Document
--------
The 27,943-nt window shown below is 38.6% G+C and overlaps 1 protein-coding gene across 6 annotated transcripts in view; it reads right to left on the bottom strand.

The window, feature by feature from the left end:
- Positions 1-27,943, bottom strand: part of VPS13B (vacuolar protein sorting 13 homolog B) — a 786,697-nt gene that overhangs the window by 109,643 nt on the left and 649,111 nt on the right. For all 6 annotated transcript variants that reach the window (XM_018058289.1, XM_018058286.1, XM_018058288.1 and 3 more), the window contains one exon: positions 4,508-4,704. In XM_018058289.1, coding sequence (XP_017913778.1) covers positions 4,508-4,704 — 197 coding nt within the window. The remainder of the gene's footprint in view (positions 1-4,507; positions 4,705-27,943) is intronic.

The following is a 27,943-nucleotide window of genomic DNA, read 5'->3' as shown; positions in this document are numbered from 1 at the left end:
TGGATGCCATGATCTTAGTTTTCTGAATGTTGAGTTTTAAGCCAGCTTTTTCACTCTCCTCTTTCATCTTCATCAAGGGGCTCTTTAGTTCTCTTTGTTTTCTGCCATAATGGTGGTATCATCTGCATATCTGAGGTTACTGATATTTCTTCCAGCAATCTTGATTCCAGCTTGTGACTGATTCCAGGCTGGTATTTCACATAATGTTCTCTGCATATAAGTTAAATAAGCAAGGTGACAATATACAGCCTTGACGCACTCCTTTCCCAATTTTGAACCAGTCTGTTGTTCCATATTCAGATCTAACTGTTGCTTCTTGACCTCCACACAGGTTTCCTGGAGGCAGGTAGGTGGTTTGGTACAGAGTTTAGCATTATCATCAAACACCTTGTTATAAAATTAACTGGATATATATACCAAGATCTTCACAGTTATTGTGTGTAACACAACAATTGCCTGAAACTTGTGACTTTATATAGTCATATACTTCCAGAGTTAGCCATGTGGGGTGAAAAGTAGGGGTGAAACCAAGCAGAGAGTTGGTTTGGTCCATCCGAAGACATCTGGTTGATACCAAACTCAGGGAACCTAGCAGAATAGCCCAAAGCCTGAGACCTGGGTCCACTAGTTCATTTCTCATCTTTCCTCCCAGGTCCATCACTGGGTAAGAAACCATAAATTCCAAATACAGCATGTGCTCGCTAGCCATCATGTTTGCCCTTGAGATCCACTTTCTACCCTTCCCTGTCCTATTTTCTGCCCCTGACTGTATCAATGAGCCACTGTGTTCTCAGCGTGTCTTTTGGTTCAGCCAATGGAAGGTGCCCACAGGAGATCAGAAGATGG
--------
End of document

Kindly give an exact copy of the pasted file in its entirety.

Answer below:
The 27,943-nt window shown below is 38.6% G+C and overlaps 1 protein-coding gene across 6 annotated transcripts in view; it reads right to left on the bottom strand.

The window, feature by feature from the left end:
- Positions 1-27,943, bottom strand: part of VPS13B (vacuolar protein sorting 13 homolog B) — a 786,697-nt gene that overhangs the window by 109,643 nt on the left and 649,111 nt on the right. For all 6 annotated transcript variants that reach the window (XM_018058289.1, XM_018058286.1, XM_018058288.1 and 3 more), the window contains one exon: positions 4,508-4,704. In XM_018058289.1, coding sequence (XP_017913778.1) covers positions 4,508-4,704 — 197 coding nt within the window. The remainder of the gene's footprint in view (positions 1-4,507; positions 4,705-27,943) is intronic.

The following is a 27,943-nucleotide window of genomic DNA, read 5'->3' as shown; positions in this document are numbered from 1 at the left end:
TGGATGCCATGATCTTAGTTTTCTGAATGTTGAGTTTTAAGCCAGCTTTTTCACTCTCCTCTTTCATCTTCATCAAGGGGCTCTTTAGTTCTCTTTGTTTTCTGCCATAATGGTGGTATCATCTGCATATCTGAGGTTACTGATATTTCTTCCAGCAATCTTGATTCCAGCTTGTGACTGATTCCAGGCTGGTATTTCACATAATGTTCTCTGCATATAAGTTAAATAAGCAAGGTGACAATATACAGCCTTGACGCACTCCTTTCCCAATTTTGAACCAGTCTGTTGTTCCATATTCAGATCTAACTGTTGCTTCTTGACCTCCACACAGGTTTCCTGGAGGCAGGTAGGTGGTTTGGTACAGAGTTTAGCATTATCATCAAACACCTTGTTATAAAATTAACTGGATATATATACCAAGATCTTCACAGTTATTGTGTGTAACACAACAATTGCCTGAAACTTGTGACTTTATATAGTCATATACTTCCAGAGTTAGCCATGTGGGGTGAAAAGTAGGGGTGAAACCAAGCAGAGAGTTGGTTTGGTCCATCCGAAGACATCTGGTTGATACCAAACTCAGGGAACCTAGCAGAATAGCCCAAAGCCTGAGACCTGGGTCCACTAGTTCATTTCTCATCTTTCCTCCCAGGTCCATCACTGGGTAAGAAACCATAAATTCCAAATACAGCATGTGCTCGCTAGCCATCATGTTTGCCCTTGAGATCCACTTTCTACCCTTCCCTGTCCTATTTTCTGCCCCTGACTGTATCAATGAGCCACTGTGTTCTCAGCGTGTCTTTTGGTTCAGCCAATGGAAGGTGCCCACAGGAGATCAGAAGATGG